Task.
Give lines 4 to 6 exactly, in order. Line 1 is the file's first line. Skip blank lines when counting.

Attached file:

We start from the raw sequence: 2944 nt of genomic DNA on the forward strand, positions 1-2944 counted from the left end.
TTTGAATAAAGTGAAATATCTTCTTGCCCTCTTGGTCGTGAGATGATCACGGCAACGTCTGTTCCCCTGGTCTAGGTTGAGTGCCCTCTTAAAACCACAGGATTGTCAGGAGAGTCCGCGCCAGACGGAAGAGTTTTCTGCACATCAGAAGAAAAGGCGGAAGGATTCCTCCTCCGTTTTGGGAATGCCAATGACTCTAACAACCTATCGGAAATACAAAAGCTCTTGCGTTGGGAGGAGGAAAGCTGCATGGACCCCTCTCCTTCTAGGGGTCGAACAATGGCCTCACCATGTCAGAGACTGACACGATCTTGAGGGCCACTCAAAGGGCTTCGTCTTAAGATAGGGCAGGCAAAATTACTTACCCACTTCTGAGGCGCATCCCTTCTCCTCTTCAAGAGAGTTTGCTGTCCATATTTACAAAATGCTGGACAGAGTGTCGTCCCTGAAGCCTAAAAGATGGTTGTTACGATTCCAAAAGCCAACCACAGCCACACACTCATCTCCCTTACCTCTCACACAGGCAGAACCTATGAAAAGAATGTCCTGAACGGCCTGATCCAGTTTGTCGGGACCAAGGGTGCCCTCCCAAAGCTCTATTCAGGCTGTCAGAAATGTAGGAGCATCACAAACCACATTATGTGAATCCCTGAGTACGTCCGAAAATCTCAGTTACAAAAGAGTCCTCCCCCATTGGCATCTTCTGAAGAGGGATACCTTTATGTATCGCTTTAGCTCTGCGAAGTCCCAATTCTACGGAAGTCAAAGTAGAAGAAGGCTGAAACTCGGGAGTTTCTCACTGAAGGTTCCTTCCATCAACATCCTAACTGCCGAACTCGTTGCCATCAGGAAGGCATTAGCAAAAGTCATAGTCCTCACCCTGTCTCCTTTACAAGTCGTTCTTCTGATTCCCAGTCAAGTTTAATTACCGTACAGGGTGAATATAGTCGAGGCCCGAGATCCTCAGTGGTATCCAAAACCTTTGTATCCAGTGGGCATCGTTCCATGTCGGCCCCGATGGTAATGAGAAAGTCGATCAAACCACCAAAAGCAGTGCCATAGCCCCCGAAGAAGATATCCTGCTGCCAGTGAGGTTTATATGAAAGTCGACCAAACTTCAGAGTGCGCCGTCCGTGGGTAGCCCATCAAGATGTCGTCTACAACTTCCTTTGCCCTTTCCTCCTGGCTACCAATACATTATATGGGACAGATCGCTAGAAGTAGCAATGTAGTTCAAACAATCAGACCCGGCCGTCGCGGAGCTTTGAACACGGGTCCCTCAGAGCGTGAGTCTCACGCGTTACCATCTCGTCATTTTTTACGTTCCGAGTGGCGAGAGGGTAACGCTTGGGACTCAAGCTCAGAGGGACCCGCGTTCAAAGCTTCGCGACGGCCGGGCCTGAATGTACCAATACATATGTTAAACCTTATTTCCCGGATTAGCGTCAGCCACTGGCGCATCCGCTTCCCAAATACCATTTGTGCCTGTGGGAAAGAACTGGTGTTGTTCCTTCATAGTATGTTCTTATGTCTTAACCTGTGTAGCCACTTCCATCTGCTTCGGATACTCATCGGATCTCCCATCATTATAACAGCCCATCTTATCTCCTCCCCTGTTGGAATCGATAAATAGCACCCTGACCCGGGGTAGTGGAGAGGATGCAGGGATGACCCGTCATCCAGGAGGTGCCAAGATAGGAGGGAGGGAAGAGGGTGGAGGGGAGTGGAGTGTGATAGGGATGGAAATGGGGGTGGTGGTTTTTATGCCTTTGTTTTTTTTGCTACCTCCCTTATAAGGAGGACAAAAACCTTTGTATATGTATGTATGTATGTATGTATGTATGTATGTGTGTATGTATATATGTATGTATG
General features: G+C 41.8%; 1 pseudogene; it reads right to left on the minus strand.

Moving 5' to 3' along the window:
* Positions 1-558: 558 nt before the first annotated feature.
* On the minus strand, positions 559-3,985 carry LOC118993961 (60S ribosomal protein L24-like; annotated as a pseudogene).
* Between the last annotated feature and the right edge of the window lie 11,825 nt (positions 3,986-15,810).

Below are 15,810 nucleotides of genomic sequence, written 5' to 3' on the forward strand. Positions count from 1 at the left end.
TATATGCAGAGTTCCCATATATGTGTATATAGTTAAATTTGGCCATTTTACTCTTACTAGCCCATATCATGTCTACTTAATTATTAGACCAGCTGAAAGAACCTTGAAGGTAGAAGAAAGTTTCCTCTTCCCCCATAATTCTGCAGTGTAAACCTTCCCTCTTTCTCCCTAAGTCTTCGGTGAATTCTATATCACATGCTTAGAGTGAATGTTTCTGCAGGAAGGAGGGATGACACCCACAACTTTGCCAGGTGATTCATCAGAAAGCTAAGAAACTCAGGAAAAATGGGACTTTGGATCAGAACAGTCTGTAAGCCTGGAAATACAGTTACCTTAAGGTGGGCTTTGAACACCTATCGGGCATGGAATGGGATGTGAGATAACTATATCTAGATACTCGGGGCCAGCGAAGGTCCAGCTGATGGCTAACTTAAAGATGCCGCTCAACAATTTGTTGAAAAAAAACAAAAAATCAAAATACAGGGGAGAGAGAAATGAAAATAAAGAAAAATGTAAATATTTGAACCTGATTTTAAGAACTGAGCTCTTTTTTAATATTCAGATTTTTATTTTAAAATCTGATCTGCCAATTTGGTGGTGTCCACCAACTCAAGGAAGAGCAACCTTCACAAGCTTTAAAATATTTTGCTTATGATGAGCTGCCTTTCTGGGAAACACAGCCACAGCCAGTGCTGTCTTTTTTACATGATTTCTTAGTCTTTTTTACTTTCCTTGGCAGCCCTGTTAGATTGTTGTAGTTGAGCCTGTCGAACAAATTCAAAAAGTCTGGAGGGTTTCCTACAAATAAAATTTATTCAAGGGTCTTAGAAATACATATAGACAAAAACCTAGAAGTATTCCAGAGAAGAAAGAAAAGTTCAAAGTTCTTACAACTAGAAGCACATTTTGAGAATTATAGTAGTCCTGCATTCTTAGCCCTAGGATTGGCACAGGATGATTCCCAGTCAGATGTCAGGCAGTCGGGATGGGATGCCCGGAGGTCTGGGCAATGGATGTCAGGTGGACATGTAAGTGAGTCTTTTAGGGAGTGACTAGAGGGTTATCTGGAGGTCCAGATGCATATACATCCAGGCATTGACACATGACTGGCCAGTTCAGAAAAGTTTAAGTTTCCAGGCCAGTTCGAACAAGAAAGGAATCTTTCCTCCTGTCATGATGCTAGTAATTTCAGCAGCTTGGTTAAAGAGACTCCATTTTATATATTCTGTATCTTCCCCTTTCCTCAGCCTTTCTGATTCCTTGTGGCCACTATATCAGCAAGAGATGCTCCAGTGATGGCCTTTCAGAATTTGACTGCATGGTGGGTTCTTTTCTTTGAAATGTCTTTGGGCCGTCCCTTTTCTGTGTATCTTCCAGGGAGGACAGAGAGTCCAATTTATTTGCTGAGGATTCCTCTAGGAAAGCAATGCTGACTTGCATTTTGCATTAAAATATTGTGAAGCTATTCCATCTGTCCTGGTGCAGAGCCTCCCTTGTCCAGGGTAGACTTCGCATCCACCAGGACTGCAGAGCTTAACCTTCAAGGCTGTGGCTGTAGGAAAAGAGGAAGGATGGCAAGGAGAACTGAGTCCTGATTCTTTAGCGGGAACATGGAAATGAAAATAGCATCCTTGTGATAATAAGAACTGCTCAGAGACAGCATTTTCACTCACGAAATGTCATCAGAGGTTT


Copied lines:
Moving 5' to 3' along the window:
* Positions 1-558: 558 nt before the first annotated feature.
* On the minus strand, positions 559-3,985 carry LOC118993961 (60S ribosomal protein L24-like; annotated as a pseudogene).